From Wikipedia, the free encyclopedia
A system is a set of interacting or interdependent components forming an integrated whole.
Every system is delineated by its spatial and temporal boundaries, surrounded and influenced by its environment, described by its structure and purpose and expressed in its functioning.
Fields that study the general properties of systems include systems science,systems theory, systems modeling,systems engineering, cybernetics,dynamical systems, thermodynamics,complex systems, system analysis and design and systems architecture. They investigate the abstract properties of systems’ matter and organization, looking for concepts and principles that are independent of domain, substance, type, or temporal scale.
Some systems share common characteristics, including:
- A system has structure, it contains parts (or components) that are directly or indirectly related to each other;
- A system has behavior, it exhibits processes that fulfill its function or purpose;
- A system has interconnectivity: the parts and processes are connected by structural and/or behavioral relationships.
- A system’s structure and behavior may be decomposed via subsystems and sub-processes to elementary parts and process steps.
- A system has behavior that, in relativity to its surroundings, may be categorized as both fast and strong
The term system may also refer to a set of rules that governs structure and/or behavior. Alternatively, and usually in the context of complex social systems, the term institution is used to describe the set of rules that govern structure and/or behavior.
Environment and boundaries
Systems theory views the world as a complex system of interconnected parts. We scope a system by defining its boundary; this means choosing which entities are inside the system and which are outside – part of the environment. We then make simplified representations (models) of the system in order to understand it and to predict or impact its future behavior. These models may define thestructure and/or the behavior of the system.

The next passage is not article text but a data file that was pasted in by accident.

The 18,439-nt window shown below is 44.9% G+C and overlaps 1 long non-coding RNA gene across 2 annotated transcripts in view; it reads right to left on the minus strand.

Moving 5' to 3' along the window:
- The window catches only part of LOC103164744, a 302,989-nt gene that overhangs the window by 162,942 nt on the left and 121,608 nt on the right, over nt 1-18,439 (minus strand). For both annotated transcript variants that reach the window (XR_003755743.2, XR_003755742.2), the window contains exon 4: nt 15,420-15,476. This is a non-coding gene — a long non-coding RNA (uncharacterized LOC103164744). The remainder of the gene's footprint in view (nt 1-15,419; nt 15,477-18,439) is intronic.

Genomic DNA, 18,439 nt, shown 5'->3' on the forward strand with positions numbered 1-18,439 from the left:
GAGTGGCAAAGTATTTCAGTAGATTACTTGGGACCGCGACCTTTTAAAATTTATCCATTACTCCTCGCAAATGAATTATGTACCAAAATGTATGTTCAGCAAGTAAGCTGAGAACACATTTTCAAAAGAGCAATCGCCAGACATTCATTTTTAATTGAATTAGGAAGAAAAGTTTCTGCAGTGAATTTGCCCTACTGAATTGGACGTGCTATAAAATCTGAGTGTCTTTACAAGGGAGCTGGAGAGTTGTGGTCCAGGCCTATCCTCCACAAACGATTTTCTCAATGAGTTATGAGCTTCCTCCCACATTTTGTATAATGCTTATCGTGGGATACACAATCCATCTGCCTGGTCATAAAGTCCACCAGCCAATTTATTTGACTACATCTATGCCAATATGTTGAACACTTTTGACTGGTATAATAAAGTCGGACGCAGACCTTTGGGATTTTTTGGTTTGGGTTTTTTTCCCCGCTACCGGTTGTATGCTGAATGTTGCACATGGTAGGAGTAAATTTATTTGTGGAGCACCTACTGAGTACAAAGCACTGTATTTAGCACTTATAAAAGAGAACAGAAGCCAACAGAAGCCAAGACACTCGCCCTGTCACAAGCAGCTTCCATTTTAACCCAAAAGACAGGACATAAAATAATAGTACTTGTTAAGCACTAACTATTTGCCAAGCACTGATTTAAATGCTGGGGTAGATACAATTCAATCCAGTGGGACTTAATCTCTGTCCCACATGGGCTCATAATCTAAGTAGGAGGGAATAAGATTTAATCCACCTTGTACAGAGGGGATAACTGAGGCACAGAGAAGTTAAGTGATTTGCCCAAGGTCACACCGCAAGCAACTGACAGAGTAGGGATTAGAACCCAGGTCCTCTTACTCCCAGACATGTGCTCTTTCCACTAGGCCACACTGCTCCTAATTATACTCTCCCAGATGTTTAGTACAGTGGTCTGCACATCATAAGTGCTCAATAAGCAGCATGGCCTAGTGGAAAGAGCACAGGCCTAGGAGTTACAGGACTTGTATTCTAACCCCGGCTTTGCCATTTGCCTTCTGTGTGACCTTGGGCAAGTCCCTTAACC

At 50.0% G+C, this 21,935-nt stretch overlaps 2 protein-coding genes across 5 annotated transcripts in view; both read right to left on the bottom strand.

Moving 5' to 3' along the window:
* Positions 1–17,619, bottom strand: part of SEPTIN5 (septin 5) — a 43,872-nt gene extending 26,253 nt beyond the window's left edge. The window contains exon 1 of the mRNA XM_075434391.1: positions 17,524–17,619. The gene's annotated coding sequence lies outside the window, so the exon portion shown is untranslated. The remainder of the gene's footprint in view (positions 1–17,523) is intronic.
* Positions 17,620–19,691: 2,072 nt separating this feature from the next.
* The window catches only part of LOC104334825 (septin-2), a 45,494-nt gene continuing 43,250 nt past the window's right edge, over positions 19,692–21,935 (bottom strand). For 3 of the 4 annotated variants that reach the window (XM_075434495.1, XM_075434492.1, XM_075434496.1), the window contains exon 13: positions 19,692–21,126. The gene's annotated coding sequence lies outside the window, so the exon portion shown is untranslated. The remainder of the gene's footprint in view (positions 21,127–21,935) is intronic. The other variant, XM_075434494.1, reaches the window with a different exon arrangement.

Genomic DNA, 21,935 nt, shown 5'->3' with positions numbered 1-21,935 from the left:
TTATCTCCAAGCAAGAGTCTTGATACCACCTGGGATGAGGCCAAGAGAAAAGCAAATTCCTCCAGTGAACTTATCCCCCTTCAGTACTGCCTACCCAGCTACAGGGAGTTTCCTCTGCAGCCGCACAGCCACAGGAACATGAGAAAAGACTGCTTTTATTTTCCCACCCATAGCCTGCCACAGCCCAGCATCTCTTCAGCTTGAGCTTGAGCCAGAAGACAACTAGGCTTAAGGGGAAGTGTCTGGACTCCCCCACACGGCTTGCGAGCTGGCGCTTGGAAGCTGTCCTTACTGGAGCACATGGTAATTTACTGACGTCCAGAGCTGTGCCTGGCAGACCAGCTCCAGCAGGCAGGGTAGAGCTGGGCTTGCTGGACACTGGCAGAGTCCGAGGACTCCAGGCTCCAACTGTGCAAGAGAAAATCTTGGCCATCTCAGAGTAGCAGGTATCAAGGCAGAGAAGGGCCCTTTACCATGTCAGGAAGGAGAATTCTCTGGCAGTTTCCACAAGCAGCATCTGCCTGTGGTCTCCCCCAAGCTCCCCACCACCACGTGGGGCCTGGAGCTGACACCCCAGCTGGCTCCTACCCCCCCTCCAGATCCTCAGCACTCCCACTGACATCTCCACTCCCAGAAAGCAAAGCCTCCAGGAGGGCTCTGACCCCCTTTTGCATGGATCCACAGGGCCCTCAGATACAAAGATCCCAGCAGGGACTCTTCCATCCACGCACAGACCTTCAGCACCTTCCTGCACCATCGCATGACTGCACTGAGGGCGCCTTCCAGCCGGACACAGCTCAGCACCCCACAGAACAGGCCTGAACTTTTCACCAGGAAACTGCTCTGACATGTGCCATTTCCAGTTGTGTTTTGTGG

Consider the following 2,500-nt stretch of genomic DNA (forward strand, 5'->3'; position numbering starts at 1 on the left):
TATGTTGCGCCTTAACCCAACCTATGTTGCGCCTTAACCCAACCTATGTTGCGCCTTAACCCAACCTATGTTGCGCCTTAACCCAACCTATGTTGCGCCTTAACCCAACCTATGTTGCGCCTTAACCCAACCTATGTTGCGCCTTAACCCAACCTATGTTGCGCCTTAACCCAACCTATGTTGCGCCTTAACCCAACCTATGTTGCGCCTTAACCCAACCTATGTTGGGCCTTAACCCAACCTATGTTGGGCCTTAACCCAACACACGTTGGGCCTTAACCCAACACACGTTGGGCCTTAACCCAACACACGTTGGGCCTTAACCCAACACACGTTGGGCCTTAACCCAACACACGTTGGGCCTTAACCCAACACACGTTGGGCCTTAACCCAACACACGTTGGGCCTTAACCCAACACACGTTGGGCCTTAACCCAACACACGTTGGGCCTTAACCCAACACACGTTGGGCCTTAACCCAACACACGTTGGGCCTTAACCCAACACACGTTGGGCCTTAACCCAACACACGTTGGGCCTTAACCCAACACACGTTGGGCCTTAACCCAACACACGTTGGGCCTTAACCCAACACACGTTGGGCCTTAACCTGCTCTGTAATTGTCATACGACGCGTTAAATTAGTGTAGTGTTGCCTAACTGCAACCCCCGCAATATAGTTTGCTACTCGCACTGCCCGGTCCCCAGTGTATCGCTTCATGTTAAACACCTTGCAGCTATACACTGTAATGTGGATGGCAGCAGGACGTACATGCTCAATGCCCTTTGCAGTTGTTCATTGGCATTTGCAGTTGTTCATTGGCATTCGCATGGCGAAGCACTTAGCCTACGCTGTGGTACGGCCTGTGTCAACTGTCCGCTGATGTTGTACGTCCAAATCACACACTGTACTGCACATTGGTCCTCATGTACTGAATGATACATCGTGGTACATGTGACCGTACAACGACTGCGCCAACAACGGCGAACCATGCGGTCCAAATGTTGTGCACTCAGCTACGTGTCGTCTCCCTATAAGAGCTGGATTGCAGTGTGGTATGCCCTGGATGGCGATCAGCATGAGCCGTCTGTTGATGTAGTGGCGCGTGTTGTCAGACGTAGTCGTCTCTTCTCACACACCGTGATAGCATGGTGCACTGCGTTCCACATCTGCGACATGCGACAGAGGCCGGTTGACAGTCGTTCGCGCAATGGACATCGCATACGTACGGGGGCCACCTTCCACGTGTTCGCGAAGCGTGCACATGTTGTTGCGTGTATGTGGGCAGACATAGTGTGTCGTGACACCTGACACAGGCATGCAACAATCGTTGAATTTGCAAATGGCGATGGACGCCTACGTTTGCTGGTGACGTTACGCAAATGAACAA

Natural and human-made systems
There are natural and human-made (designed) systems. Natural systems may not have an apparent objective but their outputs can be interpreted as purposes. Human-made systems are made with purposes that are achieved by the delivery of outputs. Their parts must be related; they must be “designed to work as a coherent entity” – else they would be two or more distinct systems.
An open system exchanges matter and energy with its surroundings. Most systems are open systems; like a car, coffeemaker, or computer. Aclosed system exchanges energy, but not matter, with its environment; like Earth or the project Biosphere2 or 3. An isolated system exchanges neither matter nor energy with its environment. A theoretical example of such system is the Universe.
Open system have input and output flows, representing exchanges of matter, energy or information with its surroundings.
Process and transformation process
An open system can also be viewed as a bounded transformation process, that is, a black box that is a process or collection of processes that transforms inputs into outputs. Inputs are consumed; outputs are produced. The concept of input and output here is very broad. E.g., an output of a passenger ship is the movement of people from departure to destination.
A subsystem is a set of elements, which is a system itself, and a component of a larger system.
A system comprises multiple views. For the man-made systems it may be such views as concept, analysis, design, implementation, deployment, structure, behavior, input data, and output data views. A system model is required to describe and represent all these multiple views.
A systems architecture, using one single integrated model for the description ofmultiple views such as concept, analysis, design, implementation, deployment, structure, behavior, input data, and output data views, is a kind of system model.